2. Robe2. Robert Wagner (the “rich scientist guy”) authors the best depiction of a dead oak tree ever seen in film, on stage, or in a forest. Had he just phoned in his part, it would have been superior.

 

3. The i3. The Inevitable love themes permeate the film like a cloying perfume. Pilot Alain Delon and a Parisian woman was but a one-night stand authored by his buddy Alain, he guffaws uproariously and the duo trot off  for another stint in the cockpit. Not a surprising reaction, given that we are told  by George earlier in the film, “They don’t call it the cockpit for nothin’.”

 
 

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 The "Cockpit"

 

umost   But the most melodramatic and incredible relationship is Susan Blakely’s one-sided affair with Robert Wagner. Even with evidence of his criminal doings in hand, this supposedly hard-nosed reporter fails to recognize Robert’s duplicity and murderous intent. Instead, she adopts a long-suffering mien, waiting passively for Robert’s promised public confession, while he, in turn, makes further plans to down the Concorde and thus silence her. Love is blind, and in Susan’s case, deaf, mute, and totally insensate.

   

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 Robert Wagner

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The C   4. The Concorde’s escapes from destruction defy Newtonian physics. We are to believe that, in George Kennedy’s hands, this aircraft can maneuver like a fly, that surface-to-air and air-to-air missiles can be avoided at will, and that when cracks appear in the Concorde’s fuselage at Mach 2, the result is a mildly discomfiting breeze in the passenger compartment. At one point, George opens the cockpit window, sticks his hand outside, and fires a flare to distract a missile, an act which would have ripped his arm off given the speed at which the plane was flying. 

 
 

            5. However, it is reassuring to know that if you wish to crash land on any snowfield in the Alps, you only have to provide a 2-minute notice and the resident Swiss Alpine Crash Landing Army, always at the ready,  will mark  the desired site for you, erect tents, station rescue squads, and set up international TV coverage, all in about 30 seconds. You might even be able get in a little skiing and a four-star meal before being ushered off to your connecting flight.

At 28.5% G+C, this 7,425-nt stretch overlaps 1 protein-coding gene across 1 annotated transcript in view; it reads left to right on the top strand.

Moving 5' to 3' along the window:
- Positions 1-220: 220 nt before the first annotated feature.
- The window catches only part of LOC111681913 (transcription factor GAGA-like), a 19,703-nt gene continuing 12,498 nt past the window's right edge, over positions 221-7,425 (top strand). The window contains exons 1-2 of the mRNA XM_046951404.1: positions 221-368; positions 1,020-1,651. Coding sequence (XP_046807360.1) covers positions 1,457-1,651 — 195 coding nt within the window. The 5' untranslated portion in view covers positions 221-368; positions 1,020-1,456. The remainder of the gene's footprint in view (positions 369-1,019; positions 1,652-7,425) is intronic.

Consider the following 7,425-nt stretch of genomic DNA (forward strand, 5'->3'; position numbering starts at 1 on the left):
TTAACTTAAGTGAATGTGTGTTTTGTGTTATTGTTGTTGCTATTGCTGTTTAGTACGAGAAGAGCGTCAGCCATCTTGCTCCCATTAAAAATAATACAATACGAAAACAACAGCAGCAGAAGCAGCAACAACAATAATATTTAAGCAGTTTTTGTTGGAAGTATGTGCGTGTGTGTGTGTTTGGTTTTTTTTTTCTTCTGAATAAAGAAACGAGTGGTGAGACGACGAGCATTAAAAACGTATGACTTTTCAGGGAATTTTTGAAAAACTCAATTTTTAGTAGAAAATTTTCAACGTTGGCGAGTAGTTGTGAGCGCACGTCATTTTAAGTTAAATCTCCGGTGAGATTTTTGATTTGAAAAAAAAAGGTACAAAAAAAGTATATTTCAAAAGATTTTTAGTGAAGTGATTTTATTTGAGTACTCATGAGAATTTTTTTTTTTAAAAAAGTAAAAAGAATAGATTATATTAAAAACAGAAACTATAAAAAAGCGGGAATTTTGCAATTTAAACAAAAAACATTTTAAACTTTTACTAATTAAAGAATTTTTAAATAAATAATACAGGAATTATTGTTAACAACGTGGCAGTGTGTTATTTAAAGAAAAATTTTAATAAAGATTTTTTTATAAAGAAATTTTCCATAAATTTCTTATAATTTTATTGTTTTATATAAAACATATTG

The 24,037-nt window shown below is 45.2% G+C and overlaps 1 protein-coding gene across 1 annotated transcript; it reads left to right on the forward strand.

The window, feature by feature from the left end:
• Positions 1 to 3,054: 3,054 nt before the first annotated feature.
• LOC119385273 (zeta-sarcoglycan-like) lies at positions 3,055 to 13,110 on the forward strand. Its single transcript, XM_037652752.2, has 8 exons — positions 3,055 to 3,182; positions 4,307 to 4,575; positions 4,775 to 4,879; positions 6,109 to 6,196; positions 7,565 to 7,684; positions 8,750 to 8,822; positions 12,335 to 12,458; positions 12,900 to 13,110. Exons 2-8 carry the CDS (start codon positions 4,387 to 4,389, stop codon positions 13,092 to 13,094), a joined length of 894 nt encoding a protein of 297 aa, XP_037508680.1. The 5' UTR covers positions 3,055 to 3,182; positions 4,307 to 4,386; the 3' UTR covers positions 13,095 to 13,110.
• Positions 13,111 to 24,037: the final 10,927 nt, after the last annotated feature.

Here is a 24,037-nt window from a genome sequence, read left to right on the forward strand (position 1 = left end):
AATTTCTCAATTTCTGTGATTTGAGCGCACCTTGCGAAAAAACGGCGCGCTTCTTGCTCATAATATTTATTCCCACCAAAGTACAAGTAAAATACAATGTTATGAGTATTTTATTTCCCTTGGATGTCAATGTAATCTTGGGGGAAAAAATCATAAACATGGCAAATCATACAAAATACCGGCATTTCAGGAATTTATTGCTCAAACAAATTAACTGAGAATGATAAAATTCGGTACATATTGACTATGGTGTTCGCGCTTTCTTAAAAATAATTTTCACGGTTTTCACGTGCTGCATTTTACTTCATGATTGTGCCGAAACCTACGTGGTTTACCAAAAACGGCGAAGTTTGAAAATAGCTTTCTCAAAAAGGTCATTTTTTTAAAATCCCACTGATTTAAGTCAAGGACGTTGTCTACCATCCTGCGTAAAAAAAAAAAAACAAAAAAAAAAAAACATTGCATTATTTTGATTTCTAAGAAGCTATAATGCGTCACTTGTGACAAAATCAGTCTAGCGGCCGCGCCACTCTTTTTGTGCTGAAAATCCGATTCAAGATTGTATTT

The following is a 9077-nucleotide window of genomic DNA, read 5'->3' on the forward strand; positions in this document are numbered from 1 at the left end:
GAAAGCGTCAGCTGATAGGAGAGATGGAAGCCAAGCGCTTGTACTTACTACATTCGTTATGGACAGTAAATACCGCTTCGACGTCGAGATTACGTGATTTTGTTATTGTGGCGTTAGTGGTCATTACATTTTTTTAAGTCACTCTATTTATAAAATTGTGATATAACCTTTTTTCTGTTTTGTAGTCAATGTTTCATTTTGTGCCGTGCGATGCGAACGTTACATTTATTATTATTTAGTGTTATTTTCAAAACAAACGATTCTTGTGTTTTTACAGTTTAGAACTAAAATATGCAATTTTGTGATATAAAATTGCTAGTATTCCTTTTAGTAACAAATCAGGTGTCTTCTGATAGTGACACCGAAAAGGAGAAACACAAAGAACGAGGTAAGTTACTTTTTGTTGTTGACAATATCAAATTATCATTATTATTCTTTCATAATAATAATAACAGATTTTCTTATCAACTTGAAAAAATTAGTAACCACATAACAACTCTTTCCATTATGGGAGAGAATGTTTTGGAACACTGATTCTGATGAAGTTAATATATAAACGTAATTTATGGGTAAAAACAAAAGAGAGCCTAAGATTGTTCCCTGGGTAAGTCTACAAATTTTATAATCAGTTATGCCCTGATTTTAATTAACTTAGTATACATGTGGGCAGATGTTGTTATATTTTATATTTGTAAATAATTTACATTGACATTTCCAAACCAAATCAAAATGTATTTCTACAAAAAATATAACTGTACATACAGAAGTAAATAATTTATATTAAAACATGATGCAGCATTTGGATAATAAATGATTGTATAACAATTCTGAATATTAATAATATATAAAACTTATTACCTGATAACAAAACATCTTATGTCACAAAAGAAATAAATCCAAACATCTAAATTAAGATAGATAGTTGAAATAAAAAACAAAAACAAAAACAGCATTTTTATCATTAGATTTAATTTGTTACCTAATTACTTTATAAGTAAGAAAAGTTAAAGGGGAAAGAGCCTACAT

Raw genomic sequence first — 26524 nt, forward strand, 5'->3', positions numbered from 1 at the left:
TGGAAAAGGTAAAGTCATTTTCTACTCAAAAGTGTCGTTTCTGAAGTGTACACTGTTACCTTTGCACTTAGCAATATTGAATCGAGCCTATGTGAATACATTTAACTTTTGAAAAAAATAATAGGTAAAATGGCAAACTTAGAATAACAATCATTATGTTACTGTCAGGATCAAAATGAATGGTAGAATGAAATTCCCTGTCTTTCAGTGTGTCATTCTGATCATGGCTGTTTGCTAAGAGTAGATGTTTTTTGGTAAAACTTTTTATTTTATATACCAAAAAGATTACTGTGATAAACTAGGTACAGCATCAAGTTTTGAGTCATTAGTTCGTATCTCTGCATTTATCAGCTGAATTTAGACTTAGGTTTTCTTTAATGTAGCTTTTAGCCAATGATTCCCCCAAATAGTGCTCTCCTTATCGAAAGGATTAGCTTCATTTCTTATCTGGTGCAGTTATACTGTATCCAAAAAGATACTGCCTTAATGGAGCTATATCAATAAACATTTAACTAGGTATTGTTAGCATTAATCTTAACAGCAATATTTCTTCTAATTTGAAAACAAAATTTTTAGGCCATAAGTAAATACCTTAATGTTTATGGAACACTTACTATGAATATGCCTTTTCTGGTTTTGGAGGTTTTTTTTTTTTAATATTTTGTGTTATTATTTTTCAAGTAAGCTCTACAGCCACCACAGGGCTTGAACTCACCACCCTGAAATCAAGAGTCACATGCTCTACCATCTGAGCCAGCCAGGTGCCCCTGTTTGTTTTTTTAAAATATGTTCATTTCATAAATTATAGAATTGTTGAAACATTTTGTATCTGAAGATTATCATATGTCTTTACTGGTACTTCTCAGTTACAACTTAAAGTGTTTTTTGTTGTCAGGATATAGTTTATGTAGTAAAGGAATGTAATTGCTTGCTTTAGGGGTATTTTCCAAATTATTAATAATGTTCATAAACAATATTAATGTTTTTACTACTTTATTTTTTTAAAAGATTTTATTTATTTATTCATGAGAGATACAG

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The Concorde Rescue Station  

  
The marginal amusement one experiences while watching A79TC sail along ineptly is tempered by a sobering fact, evident in almost every disaster movie: Great actors have  chosen, of necessity or critical lapse, to appear in vehicles unworthy of their talent. Cicely Tyson, a credible actress, authors a brief and embarrassing role as a mother transporting a heart to her dying son. Bibi Andersson, the mainstay of many Ingmar Bergman classics and arguably one of the finest actresses of her time, has a brief on-screen moment as an elegant prostitute. And, equally sad, David Warner, the great English star of Morgan! and Chekov’s The Seagull, is confined to a small, demeaning role as a flight engineer grousing about the diet his girlfriend has imposed upon him. Yet, collectively, Andersson and Warner have produced  a body of serious work second to none.  Graham Greene once excused his dalliances into popular fiction as “entertainments”. Let us hope that Tyson, Andersson, and Warner were merely engaging the same excuse.
 
 

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Cicely Tyson

Eddie Albert

 
 

Finally, it should be noted that the Concorde aircraft and service are no longer in operation. If only this condition could be applied, retroactively, to Airport 79 : The Concorde. But do not rest easy!

In the near future, the Concorde may be reactivated and shortly thereafter a chilling thought will slither into conscious expression from the dim reptilian cortex of some typically unimaginative Hollywood brain:  Hey! How about ‘Airport ’04: The Return of The Concorde’!”.

 

Oh, the pain! The pain!

 

 
Tony W.